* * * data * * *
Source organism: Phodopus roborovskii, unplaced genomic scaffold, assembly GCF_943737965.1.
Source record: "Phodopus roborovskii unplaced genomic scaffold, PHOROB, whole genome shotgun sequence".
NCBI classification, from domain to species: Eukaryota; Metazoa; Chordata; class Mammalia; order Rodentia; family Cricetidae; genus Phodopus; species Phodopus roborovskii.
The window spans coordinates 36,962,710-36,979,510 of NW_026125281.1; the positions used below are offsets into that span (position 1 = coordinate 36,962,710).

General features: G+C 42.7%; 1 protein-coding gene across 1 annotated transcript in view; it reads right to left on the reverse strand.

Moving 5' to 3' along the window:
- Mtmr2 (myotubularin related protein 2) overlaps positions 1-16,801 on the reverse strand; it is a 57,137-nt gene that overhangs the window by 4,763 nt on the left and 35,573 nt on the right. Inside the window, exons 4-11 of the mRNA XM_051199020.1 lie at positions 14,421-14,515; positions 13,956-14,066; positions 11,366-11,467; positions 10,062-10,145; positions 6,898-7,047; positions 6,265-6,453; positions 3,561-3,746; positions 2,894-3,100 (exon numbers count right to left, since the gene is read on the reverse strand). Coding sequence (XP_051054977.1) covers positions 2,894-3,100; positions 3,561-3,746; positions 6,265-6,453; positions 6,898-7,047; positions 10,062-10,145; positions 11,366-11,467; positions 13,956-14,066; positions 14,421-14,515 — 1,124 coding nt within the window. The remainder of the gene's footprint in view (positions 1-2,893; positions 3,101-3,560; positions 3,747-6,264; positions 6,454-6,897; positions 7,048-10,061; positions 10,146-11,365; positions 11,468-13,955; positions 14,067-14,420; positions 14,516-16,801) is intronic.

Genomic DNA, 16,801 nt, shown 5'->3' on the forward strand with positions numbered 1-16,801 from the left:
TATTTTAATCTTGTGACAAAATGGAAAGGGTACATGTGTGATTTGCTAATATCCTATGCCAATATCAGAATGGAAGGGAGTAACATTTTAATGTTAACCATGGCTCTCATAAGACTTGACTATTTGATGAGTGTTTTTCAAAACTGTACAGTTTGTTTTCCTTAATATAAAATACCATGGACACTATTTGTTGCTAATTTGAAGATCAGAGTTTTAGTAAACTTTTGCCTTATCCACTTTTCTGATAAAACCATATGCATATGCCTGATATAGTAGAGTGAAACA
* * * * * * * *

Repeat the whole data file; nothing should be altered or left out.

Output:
Source organism: Phodopus roborovskii, unplaced genomic scaffold, assembly GCF_943737965.1.
Source record: "Phodopus roborovskii unplaced genomic scaffold, PHOROB, whole genome shotgun sequence".
NCBI classification, from domain to species: Eukaryota; Metazoa; Chordata; class Mammalia; order Rodentia; family Cricetidae; genus Phodopus; species Phodopus roborovskii.
The window spans coordinates 36,962,710-36,979,510 of NW_026125281.1; the positions used below are offsets into that span (position 1 = coordinate 36,962,710).

General features: G+C 42.7%; 1 protein-coding gene across 1 annotated transcript in view; it reads right to left on the reverse strand.

Moving 5' to 3' along the window:
- Mtmr2 (myotubularin related protein 2) overlaps positions 1-16,801 on the reverse strand; it is a 57,137-nt gene that overhangs the window by 4,763 nt on the left and 35,573 nt on the right. Inside the window, exons 4-11 of the mRNA XM_051199020.1 lie at positions 14,421-14,515; positions 13,956-14,066; positions 11,366-11,467; positions 10,062-10,145; positions 6,898-7,047; positions 6,265-6,453; positions 3,561-3,746; positions 2,894-3,100 (exon numbers count right to left, since the gene is read on the reverse strand). Coding sequence (XP_051054977.1) covers positions 2,894-3,100; positions 3,561-3,746; positions 6,265-6,453; positions 6,898-7,047; positions 10,062-10,145; positions 11,366-11,467; positions 13,956-14,066; positions 14,421-14,515 — 1,124 coding nt within the window. The remainder of the gene's footprint in view (positions 1-2,893; positions 3,101-3,560; positions 3,747-6,264; positions 6,454-6,897; positions 7,048-10,061; positions 10,146-11,365; positions 11,468-13,955; positions 14,067-14,420; positions 14,516-16,801) is intronic.

Genomic DNA, 16,801 nt, shown 5'->3' on the forward strand with positions numbered 1-16,801 from the left:
TATTTTAATCTTGTGACAAAATGGAAAGGGTACATGTGTGATTTGCTAATATCCTATGCCAATATCAGAATGGAAGGGAGTAACATTTTAATGTTAACCATGGCTCTCATAAGACTTGACTATTTGATGAGTGTTTTTCAAAACTGTACAGTTTGTTTTCCTTAATATAAAATACCATGGACACTATTTGTTGCTAATTTGAAGATCAGAGTTTTAGTAAACTTTTGCCTTATCCACTTTTCTGATAAAACCATATGCATATGCCTGATATAGTAGAGTGAAACA